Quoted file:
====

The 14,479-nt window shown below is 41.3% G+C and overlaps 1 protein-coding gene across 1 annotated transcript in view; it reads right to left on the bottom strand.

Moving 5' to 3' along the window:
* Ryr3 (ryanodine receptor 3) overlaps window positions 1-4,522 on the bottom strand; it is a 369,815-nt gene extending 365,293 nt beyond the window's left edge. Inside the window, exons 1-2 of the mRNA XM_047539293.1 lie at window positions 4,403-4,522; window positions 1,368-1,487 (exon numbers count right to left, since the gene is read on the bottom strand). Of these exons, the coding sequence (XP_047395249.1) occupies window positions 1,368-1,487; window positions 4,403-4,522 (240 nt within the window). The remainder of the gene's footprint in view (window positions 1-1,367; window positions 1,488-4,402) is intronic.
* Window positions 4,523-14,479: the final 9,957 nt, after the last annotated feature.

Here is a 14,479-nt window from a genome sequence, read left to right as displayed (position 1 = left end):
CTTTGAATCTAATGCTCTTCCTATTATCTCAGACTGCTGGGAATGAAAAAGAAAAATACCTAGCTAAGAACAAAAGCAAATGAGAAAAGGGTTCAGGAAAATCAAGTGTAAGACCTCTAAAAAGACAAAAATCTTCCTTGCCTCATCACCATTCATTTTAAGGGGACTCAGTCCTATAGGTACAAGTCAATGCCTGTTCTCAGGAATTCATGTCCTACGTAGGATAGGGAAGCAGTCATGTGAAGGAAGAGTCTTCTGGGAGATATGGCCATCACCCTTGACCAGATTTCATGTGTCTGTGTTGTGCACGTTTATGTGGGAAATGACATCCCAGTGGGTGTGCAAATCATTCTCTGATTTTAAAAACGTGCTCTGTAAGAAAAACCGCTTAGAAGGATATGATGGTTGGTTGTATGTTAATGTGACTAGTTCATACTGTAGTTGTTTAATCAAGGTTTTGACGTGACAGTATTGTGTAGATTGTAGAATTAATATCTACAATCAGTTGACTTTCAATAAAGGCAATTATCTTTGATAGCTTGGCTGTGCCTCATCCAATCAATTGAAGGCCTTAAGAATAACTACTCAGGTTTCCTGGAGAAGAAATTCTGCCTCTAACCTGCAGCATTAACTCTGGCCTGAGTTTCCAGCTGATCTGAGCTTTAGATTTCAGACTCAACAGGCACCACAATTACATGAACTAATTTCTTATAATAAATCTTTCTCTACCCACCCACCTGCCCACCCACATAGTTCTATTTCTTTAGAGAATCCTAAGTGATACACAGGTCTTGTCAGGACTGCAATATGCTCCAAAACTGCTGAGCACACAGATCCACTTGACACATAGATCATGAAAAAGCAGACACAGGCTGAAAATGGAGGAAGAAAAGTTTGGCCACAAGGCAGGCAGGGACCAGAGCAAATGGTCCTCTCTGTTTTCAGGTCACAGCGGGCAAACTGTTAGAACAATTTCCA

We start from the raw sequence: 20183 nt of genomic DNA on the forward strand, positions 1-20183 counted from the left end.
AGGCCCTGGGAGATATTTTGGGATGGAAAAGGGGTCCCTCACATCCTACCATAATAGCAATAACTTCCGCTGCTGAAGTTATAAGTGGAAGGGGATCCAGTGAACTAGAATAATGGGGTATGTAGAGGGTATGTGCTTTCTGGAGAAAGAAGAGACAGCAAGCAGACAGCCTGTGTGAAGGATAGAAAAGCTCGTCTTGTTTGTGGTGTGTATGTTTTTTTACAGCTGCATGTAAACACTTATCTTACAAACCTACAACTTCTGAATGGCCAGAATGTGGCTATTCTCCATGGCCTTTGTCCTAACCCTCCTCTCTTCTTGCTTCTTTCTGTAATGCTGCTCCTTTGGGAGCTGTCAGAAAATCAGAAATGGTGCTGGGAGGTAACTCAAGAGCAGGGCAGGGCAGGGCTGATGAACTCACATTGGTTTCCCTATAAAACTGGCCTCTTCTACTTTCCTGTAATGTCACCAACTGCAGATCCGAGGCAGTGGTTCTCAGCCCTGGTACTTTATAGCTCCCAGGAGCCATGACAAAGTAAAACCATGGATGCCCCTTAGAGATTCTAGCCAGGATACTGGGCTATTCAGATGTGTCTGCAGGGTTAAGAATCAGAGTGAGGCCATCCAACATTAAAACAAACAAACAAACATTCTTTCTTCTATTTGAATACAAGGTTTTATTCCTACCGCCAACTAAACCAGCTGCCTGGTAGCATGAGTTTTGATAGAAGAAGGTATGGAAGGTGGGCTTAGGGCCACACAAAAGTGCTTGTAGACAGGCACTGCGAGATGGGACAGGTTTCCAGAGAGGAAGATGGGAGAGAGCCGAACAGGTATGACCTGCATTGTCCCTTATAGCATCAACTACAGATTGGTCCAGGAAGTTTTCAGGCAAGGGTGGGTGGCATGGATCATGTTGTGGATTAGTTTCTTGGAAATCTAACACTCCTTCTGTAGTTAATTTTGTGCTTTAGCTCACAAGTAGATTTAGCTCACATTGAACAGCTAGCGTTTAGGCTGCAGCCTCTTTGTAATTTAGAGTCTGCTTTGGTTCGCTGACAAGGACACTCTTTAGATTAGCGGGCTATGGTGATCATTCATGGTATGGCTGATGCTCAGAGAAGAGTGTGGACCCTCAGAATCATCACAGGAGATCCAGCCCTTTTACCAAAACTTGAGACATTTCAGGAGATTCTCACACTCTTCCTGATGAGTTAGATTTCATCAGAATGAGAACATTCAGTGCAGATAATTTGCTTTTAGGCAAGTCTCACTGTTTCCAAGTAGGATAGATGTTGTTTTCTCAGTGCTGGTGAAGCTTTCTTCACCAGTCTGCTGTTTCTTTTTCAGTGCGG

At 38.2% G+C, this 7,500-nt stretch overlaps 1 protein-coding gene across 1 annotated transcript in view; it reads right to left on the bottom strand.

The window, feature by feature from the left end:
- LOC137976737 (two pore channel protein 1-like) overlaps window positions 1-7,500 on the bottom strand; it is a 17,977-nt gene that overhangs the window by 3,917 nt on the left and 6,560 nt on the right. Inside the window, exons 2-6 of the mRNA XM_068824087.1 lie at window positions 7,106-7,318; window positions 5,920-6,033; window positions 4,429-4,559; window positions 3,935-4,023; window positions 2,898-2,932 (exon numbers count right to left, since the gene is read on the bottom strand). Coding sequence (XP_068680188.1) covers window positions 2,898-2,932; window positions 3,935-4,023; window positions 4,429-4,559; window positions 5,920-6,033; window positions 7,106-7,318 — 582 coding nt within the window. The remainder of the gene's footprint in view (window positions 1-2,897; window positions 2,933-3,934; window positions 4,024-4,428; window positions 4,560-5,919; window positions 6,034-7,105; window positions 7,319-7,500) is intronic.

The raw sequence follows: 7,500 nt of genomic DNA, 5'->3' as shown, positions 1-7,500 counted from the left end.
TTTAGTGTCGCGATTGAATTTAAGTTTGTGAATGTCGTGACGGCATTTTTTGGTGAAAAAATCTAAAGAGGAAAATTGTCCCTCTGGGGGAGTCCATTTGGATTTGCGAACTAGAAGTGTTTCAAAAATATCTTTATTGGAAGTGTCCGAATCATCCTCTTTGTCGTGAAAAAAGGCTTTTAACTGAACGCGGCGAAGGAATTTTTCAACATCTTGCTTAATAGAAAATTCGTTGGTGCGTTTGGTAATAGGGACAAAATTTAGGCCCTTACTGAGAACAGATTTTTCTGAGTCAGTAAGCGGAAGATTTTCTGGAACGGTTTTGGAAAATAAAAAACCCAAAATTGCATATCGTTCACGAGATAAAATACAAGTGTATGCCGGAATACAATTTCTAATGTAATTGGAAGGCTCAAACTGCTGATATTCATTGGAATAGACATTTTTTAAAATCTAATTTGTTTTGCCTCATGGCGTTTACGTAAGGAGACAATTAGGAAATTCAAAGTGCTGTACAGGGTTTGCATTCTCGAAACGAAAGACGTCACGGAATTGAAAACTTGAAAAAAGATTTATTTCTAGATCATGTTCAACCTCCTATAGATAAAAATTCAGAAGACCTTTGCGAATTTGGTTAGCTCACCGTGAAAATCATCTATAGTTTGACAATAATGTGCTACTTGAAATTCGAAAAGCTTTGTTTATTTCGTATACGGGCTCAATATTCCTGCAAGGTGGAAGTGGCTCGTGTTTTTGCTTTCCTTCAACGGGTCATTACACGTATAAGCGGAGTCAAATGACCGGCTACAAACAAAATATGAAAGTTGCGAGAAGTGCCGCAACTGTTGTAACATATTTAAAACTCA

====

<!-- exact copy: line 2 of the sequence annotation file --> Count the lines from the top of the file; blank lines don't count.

Moving 5' to 3' along the window: